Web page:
Bill McKibben

Bill McKibben has written widely on the environment, climate change, and overpopulation. His seminal The End of Nature was first published in 1989.

Recent Articles

Changing The Climate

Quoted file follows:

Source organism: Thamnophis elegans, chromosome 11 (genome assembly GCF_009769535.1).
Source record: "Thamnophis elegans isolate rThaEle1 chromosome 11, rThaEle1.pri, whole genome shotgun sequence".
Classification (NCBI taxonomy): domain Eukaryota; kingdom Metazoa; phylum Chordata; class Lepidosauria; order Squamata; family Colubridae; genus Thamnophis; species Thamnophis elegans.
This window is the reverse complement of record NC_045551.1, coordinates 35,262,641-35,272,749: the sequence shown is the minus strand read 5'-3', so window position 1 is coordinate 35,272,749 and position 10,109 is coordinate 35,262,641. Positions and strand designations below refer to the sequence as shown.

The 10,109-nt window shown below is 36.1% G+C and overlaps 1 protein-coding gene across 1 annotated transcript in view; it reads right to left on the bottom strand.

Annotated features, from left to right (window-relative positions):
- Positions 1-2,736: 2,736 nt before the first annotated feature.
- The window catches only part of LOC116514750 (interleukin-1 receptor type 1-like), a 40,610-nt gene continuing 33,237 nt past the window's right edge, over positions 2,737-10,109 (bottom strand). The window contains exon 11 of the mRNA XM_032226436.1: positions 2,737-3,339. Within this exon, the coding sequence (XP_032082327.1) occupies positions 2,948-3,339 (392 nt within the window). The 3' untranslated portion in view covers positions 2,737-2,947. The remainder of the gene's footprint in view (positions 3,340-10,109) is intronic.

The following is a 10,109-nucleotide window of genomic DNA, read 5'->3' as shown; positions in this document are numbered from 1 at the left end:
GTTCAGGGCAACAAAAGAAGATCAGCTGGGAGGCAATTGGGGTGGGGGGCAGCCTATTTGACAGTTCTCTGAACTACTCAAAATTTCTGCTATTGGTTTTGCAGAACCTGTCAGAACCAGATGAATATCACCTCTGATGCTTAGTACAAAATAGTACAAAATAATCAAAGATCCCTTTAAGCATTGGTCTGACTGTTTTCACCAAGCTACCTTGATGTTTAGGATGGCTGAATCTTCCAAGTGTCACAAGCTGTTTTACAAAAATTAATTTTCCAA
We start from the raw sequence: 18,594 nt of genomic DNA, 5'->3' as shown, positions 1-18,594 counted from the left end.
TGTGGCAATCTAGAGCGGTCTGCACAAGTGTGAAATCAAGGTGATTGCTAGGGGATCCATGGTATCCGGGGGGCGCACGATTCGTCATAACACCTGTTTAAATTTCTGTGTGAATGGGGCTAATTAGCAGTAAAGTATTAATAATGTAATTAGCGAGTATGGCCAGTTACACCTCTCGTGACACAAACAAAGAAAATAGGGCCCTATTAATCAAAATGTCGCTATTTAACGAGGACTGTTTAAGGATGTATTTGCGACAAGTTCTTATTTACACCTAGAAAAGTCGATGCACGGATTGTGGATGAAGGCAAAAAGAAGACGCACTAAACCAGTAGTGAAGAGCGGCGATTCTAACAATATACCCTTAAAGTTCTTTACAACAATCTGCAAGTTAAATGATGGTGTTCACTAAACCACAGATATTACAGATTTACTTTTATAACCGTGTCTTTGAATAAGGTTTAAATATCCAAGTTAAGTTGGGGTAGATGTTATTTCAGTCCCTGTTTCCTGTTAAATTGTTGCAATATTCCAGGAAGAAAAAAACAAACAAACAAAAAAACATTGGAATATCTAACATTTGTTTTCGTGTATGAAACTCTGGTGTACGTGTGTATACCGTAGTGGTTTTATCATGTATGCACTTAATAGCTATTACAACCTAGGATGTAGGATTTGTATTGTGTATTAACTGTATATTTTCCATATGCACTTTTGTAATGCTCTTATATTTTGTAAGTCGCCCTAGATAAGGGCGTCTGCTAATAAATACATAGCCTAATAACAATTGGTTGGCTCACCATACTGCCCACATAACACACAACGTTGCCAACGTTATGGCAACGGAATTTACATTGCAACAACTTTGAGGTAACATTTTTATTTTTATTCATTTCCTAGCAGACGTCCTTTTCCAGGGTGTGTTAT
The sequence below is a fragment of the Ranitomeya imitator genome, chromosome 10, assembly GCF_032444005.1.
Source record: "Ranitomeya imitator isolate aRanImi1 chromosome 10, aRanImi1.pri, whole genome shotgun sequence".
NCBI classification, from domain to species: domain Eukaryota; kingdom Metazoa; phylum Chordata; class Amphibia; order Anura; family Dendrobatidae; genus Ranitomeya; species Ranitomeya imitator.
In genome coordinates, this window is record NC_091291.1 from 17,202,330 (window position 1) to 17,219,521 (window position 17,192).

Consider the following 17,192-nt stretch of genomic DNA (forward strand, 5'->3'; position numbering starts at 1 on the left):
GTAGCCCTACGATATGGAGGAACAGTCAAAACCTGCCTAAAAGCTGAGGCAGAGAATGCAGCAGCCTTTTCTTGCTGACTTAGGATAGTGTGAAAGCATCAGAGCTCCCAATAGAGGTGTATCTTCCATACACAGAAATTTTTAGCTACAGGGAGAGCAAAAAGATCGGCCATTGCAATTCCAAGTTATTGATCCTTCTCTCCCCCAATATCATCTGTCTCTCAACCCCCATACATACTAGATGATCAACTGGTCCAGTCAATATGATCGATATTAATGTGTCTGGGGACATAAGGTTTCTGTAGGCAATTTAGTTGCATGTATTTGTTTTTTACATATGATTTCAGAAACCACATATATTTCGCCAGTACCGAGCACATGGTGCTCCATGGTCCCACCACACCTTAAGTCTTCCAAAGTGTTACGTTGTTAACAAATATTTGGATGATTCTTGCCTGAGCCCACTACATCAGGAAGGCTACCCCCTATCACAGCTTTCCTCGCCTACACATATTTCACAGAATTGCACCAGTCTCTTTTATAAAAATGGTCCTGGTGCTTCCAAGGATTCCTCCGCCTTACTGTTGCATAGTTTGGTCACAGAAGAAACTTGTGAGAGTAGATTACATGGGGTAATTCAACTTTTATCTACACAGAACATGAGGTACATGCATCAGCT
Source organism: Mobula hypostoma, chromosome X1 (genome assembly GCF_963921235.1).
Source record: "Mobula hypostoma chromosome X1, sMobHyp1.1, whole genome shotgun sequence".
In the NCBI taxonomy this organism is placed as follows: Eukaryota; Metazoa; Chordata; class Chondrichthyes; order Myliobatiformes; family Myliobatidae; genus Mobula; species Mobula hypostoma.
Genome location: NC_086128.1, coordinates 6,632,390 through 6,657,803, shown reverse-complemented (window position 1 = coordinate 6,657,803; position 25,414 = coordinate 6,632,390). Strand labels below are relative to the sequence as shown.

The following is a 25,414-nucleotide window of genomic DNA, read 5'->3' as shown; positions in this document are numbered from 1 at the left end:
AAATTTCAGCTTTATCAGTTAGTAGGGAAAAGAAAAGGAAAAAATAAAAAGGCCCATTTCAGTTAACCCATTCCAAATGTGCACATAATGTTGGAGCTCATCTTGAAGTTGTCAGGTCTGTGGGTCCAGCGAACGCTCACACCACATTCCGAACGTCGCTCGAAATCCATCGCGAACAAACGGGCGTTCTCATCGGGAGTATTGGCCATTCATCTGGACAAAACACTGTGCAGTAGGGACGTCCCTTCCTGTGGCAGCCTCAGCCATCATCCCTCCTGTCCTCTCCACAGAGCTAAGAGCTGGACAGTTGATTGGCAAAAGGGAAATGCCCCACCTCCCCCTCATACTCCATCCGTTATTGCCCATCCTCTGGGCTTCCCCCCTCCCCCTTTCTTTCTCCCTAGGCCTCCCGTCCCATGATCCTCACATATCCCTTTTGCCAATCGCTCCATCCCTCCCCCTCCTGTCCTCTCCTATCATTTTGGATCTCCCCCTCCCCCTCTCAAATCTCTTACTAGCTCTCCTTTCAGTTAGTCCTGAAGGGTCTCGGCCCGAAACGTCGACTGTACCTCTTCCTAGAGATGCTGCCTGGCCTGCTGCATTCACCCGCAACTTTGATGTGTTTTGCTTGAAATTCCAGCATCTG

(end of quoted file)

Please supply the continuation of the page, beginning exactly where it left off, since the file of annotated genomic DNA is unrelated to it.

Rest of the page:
It's hard to remember how popular the environmental idea was at the end of the 1980s. The movement had survived the crude efforts of the Reagan administration to kill it off. (Remember James Watt? Remember Treasury Secretary Don Regan advising that the best defense against a thinning ozone layer was a baseball cap and a pair of sunglasses?) A barge loaded with American garbage circled the world as one country after another refused to let it land. The beaches of Long Island and New Jersey were awash in medical waste. Time magazine's “Man of the Year” in 1988 was actually a planet: our “Endangered Earth.” A serious environmentalist would soon become vice president of the United States. So what happened? Carbon dioxide happened. If you want to understand the death of environmentalism, you need to understand the gas on which it choked. Carbon dioxide (CO2) was fatefully different from all the pollution that had come before it. Unlike carbon monoxide -- the key ingredient in nasty brown...